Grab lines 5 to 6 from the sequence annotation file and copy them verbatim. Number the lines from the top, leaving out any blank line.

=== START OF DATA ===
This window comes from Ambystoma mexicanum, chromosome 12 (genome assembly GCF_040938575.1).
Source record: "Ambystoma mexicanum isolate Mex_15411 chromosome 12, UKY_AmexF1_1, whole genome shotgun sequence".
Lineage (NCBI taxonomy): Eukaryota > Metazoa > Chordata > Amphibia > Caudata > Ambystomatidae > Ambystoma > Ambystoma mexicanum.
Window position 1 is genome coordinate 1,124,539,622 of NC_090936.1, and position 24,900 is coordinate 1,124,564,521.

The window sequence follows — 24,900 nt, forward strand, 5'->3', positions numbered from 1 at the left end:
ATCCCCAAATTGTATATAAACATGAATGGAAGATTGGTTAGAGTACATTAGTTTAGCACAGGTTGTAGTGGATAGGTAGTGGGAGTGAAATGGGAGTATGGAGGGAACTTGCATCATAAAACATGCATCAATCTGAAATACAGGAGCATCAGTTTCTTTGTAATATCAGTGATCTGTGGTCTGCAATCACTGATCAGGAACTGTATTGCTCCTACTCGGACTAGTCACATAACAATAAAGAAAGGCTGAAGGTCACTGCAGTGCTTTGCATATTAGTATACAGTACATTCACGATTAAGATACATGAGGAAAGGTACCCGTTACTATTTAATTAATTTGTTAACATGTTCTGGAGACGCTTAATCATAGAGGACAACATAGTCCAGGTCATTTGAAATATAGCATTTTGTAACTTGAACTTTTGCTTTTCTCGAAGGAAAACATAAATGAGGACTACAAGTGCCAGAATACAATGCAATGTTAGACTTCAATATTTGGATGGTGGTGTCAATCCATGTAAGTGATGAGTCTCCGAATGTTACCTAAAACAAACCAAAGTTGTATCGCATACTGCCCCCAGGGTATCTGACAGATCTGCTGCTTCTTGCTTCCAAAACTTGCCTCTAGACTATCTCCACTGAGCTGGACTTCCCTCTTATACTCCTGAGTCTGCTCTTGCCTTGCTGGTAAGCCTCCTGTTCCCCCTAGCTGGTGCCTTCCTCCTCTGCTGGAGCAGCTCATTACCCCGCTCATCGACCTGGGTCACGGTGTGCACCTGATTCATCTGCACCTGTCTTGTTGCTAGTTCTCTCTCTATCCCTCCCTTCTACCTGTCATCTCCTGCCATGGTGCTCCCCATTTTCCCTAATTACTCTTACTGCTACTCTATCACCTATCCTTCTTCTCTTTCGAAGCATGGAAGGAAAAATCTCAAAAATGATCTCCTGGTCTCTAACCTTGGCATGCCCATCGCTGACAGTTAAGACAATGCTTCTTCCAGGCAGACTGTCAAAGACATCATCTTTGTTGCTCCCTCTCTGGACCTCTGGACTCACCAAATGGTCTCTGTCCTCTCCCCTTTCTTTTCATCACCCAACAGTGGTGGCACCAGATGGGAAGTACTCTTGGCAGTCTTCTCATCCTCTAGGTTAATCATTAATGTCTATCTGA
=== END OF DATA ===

The window sequence follows — 24,900 nt, forward strand, 5'->3', positions numbered from 1 at the left end:
ATCCCCAAATTGTATATAAACATGAATGGAAGATTGGTTAGAGTACATTAGTTTAGCACAGGTTGTAGTGGATAGGTAGTGGGAGTGAAATGGGAGTATGGAGGGAACTTGCATCATAAAACATGCATCAATCTGAAATACAGGAGCATCAGTTTCTTTGTAATATCAGTGATCTGTGGTCTGCAATCACTGATCAGGAACTGTATTGCTCCTACTCGGACTAGTCACATAACAATAAAGAAAGGCTGAAGGTCACTGCAGTGCTTTGCATATTAGTATACAGTACATTCACGATTAAGATACATGAGGAAAGGTACCCGTTACTATTTAATTAATTTGTTAACATGTTCTGGAGACGCTTAATCATAGAGGACAACATAGTCCAGGTCATTTGAAATATAGCATTTTGTAACTTGAACTTTTGCTTTTCTCGAAGGAAAACATAAATGAGGACTACAAGTGCCAGAATACAATGCAATGTTAGACTTCAATATTTGGATGGTGGTGTCAATCCATGTAAGTGATGAGTCTCCGAATGTTACCTAAAACAAACCAAAGTTGTATCGCATACTGCCCCCAGGGTATCTGACAGATCTGCTGCTTCTTGCTTCCAAAACTTGCCTCTAGACTATCTCCACTGAGCTGGACTTCCCTCTTATACTCCTGAGTCTGCTCTTGCCTTGCTGGTAAGCCTCCTGTTCCCCCTAGCTGGTGCCTTCCTCCTCTGCTGGAGCAGCTCATTACCCCGCTCATCGACCTGGGTCACGGTGTGCACCTGATTCATCTGCACCTGTCTTGTTGCTAGTTCTCTCTCTATCCCTCCCTTCTACCTGTCATCTCCTGCCATGGTGCTCCCCATTTTCCCTAATTACTCTTACTGCTACTCTATCACCTATCCTTCTTCTCTTTCGAAGCATGGAAGGAAAAATCTCAAAAATGATCTCCTGGTCTCTAACCTTGGCATGCCCATCGCTGACAGTTAAGACAATGCTTCTTCCAGGCAGACTGTCAAAGACATCATCTTTGTTGCTCCCTCTCTGGACCTCTGGACTCACCAAATGGTCTCTGTCCTCTCCCCTTTCTTTTCATCACCCAACAGTGGTGGCACCAGATGGGAAGTACTCTTGGCAGTCTTCTCATCCTCTAGGTTAATCATTAATGTCTATCTGA